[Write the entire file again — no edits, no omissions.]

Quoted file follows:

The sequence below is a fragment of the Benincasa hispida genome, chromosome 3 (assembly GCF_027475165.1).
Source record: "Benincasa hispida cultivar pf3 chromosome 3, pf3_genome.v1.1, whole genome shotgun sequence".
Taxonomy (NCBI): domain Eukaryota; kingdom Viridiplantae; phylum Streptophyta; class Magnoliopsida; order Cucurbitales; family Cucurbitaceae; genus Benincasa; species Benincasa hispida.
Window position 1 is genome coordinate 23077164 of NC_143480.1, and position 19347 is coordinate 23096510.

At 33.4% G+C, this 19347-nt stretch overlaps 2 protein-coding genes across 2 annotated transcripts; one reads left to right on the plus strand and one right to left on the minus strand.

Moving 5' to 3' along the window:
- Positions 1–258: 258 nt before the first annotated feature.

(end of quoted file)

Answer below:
The sequence below is a fragment of the Benincasa hispida genome, chromosome 3 (assembly GCF_027475165.1).
Source record: "Benincasa hispida cultivar pf3 chromosome 3, pf3_genome.v1.1, whole genome shotgun sequence".
Taxonomy (NCBI): domain Eukaryota; kingdom Viridiplantae; phylum Streptophyta; class Magnoliopsida; order Cucurbitales; family Cucurbitaceae; genus Benincasa; species Benincasa hispida.
Window position 1 is genome coordinate 23077164 of NC_143480.1, and position 19347 is coordinate 23096510.

At 33.4% G+C, this 19347-nt stretch overlaps 2 protein-coding genes across 2 annotated transcripts; one reads left to right on the plus strand and one right to left on the minus strand.

Moving 5' to 3' along the window:
- Positions 1–258: 258 nt before the first annotated feature.